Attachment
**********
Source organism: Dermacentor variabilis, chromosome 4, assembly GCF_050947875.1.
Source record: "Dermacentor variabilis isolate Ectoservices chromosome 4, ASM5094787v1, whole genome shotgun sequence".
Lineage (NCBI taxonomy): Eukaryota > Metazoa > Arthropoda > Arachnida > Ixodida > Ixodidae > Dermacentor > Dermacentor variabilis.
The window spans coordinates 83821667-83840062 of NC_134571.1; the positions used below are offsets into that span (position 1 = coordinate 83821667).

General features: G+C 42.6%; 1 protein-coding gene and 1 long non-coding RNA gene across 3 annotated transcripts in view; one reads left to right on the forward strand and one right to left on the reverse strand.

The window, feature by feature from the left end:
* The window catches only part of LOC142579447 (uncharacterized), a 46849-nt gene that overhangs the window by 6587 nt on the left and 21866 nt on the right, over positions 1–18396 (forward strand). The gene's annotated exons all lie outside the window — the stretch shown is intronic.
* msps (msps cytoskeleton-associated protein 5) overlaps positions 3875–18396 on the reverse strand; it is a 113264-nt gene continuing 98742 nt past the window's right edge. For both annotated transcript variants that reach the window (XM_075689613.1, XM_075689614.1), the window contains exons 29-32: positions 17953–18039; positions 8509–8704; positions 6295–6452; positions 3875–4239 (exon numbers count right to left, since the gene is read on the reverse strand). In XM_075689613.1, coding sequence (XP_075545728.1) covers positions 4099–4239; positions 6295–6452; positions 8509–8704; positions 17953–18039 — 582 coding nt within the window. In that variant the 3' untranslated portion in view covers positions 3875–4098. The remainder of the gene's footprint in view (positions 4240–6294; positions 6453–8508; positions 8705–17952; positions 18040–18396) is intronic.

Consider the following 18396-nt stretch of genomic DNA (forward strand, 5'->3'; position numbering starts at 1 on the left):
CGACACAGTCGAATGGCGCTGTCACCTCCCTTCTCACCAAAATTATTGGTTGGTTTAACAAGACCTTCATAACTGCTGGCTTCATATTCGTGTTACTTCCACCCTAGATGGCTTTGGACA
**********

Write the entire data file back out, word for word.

Source organism: Dermacentor variabilis, chromosome 4, assembly GCF_050947875.1.
Source record: "Dermacentor variabilis isolate Ectoservices chromosome 4, ASM5094787v1, whole genome shotgun sequence".
Lineage (NCBI taxonomy): Eukaryota > Metazoa > Arthropoda > Arachnida > Ixodida > Ixodidae > Dermacentor > Dermacentor variabilis.
The window spans coordinates 83821667-83840062 of NC_134571.1; the positions used below are offsets into that span (position 1 = coordinate 83821667).

General features: G+C 42.6%; 1 protein-coding gene and 1 long non-coding RNA gene across 3 annotated transcripts in view; one reads left to right on the forward strand and one right to left on the reverse strand.

The window, feature by feature from the left end:
* The window catches only part of LOC142579447 (uncharacterized), a 46849-nt gene that overhangs the window by 6587 nt on the left and 21866 nt on the right, over positions 1–18396 (forward strand). The gene's annotated exons all lie outside the window — the stretch shown is intronic.
* msps (msps cytoskeleton-associated protein 5) overlaps positions 3875–18396 on the reverse strand; it is a 113264-nt gene continuing 98742 nt past the window's right edge. For both annotated transcript variants that reach the window (XM_075689613.1, XM_075689614.1), the window contains exons 29-32: positions 17953–18039; positions 8509–8704; positions 6295–6452; positions 3875–4239 (exon numbers count right to left, since the gene is read on the reverse strand). In XM_075689613.1, coding sequence (XP_075545728.1) covers positions 4099–4239; positions 6295–6452; positions 8509–8704; positions 17953–18039 — 582 coding nt within the window. In that variant the 3' untranslated portion in view covers positions 3875–4098. The remainder of the gene's footprint in view (positions 4240–6294; positions 6453–8508; positions 8705–17952; positions 18040–18396) is intronic.

Consider the following 18396-nt stretch of genomic DNA (forward strand, 5'->3'; position numbering starts at 1 on the left):
CGACACAGTCGAATGGCGCTGTCACCTCCCTTCTCACCAAAATTATTGGTTGGTTTAACAAGACCTTCATAACTGCTGGCTTCATATTCGTGTTACTTCCACCCTAGATGGCTTTGGACA